The Class Arbitration Waiver is Back at the U.S. Supreme Court: Insights from Arguments in the Amex Federal Antitrust Case
The Class Arbitration Waiver is Back at the U.S. Supreme Court: Insights from Arguments in the Amex Federal Antitrust Case

            The line-up of class action cases to be reviewed and ruled upon by the U.S. Supreme Court this year is stacked with heavy hitters.  On the same day that the Court issued its opinion in the Amgen securities fraud class action case (covered in last week's post), the Court heard oral arguments in American Express Co., et al. v. Italian Colors Restaurant, et al., (S.Ct. No. 12-133).  Amex is the first Supreme Court class arbitration waiver case that explores the impact of AT&T Mobility LLC v. Concepcion, 131 S.Ct. 1740 (2011) on federal claims.  The putative class plaintiffs are corporations and a trade association who filed federal antitrust claims against American Express.  The plaintiffs‘ Card Acceptance Agreement with American Express contains a mandatory arbitration clause with a class arbitration waiver, which the Second Circuit has ruled invalid under the federal vindication of rights doctrine.  The Second Circuit reasoned that the waiver is unenforceable because “the cost of plaintiffs’ individually arbitrating their dispute with Amex would be prohibitive, effectively depriving plaintiffs of the statutory protections of the antitrust laws.“  This case questions whether the Supreme Court’s validation of class arbitration waivers in Concepcion extends to federal claims, and whether the vindication of rights doctrine precludes the enforcement of class arbitration waivers in federal antitrust cases.  While this is the second time the Supreme Court has granted certiorari to review the Second Circuit‘s Amex decisions, it is the first time that arguments have been heard in this case. Below, we highlight six questions raised during the February 27th argument, which illuminate points of contention that may shape the majority and any dissenting opinions in this case:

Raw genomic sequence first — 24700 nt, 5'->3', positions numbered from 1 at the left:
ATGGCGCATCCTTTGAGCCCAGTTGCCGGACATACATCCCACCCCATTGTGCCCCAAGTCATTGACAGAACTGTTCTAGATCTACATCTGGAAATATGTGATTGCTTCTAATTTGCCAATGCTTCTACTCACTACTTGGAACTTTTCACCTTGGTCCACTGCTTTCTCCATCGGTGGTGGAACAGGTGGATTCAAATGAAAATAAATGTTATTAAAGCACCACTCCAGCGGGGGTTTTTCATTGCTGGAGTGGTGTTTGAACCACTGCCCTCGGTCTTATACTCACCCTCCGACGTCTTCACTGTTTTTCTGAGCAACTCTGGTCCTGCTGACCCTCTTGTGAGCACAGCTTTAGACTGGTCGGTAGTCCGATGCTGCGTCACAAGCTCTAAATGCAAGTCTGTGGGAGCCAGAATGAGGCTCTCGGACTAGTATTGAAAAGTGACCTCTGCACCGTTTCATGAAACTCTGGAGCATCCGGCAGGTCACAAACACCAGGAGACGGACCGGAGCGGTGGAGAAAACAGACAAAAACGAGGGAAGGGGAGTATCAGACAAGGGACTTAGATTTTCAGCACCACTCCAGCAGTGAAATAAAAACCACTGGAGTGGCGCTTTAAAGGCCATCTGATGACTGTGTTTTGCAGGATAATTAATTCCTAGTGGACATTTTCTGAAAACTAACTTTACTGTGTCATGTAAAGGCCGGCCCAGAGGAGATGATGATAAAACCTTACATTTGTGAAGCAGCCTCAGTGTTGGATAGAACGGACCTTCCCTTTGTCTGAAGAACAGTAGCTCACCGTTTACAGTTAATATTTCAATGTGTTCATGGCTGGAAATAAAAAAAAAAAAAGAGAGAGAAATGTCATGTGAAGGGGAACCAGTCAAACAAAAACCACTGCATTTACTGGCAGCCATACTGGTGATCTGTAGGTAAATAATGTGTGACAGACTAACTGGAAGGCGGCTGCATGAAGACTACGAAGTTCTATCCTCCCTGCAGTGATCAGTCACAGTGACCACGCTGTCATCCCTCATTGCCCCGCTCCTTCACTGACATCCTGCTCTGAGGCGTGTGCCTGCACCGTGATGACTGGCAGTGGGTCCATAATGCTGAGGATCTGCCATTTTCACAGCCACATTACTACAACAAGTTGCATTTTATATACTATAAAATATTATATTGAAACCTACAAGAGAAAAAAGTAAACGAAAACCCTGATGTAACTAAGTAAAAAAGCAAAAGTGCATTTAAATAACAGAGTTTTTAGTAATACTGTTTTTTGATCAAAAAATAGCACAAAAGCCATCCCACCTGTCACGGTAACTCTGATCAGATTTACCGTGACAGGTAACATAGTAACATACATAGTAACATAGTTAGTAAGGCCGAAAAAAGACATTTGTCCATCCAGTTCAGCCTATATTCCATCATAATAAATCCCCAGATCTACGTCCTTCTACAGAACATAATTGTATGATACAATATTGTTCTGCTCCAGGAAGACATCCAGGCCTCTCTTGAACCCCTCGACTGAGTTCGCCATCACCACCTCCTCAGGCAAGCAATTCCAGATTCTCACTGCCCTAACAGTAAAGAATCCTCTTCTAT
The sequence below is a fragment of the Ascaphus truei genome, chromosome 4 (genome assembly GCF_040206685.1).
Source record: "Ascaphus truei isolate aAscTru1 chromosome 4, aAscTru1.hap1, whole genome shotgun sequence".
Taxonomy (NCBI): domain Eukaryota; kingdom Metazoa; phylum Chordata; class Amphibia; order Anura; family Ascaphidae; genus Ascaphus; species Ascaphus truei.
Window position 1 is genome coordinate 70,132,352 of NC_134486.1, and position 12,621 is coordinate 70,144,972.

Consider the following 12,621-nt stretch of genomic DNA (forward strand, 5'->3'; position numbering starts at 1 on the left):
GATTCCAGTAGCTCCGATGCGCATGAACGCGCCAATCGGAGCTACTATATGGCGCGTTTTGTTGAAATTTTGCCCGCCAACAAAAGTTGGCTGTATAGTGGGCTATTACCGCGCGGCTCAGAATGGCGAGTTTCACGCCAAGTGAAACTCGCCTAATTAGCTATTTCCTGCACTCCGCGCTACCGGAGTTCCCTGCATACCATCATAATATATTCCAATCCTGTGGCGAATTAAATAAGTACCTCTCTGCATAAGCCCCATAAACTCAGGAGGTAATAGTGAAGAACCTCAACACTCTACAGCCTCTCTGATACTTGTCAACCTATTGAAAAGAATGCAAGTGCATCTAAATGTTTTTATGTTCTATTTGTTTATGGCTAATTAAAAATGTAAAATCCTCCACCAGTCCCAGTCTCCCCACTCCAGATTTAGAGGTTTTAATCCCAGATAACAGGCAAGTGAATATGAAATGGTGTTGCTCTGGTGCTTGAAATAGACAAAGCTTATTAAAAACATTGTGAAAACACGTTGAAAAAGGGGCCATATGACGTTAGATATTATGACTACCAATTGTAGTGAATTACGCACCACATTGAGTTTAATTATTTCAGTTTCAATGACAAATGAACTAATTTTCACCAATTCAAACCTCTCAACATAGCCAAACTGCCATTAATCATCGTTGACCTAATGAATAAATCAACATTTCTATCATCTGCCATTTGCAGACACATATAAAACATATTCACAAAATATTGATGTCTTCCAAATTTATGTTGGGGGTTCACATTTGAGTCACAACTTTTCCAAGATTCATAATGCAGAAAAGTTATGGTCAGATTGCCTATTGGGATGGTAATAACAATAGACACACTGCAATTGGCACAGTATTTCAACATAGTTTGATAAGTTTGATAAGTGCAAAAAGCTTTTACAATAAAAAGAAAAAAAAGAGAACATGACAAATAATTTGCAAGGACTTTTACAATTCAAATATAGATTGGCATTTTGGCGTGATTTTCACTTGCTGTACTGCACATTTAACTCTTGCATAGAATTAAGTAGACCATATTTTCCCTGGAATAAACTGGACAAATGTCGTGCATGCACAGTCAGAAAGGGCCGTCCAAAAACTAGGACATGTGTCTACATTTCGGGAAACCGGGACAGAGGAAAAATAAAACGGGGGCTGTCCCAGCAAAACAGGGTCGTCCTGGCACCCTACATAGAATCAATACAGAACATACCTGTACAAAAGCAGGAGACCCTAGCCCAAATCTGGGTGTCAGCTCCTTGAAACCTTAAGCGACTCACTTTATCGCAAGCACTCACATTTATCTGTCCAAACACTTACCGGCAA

1.     How can the vindication of antitrust claims be dependent upon access to a federal class action when antitrust laws preceded the class action mechanism? 

Justice Scalia to Plaintiffs: “I don't see how a Federal statute is frustrated or is unable to be vindicated if it's too expensive to bring a Federal suit. That happened for years before there was such a thing as class action in Federal courts. Nobody thought the Sherman Act was a dead letter, that it couldn't be vindicated.”  Plaintiffs' response: “I would take issue with the premise, which is, sure, there wasn't … a class action Rule 23 back when the Sherman Act was first passed. But there were procedures in [sic] like joinder that allowed for multiple claims to be litigated together….”  Justice Ginsburg’s later clarification: “And even in the days before we had Rule 23, when you were bringing a suit in Federal court you could have multiple plaintiffs joining together.”

2.     Does the vindication of rights doctrine require a comparison of what can be done in court with what can be done in arbitration - e.g., a comparison of litigation and arbitration costs or a decision on whether a class actually could be certified under Rule 23?

Justice Scalia to Plaintiffs: “Let me ask you. Your effective vindicability principle depends upon a comparison with what you could do in Court.”  Plaintiffs’ response: “It doesn't, Justice Scalia….It doesn't. It's a simple comparison of the necessary unrecoupable costs of bringing the claim in arbitration compared to the maximum recovery.”  Scalia’s follow-up: “Yes, but if you couldn't do it … even if there had been no arbitration agreement, how could the arbitration agreement be -- be harming you? I don't understand that.”  Scalia’s later declaration: “You have to compare it to court. If you couldn't do it in court, you don't have to be able to do it in arbitration, it seems to me.”

 3.     Do the costs under consideration need to be unique to the arbitral forum, e.g., the costs of hiring an arbitrator?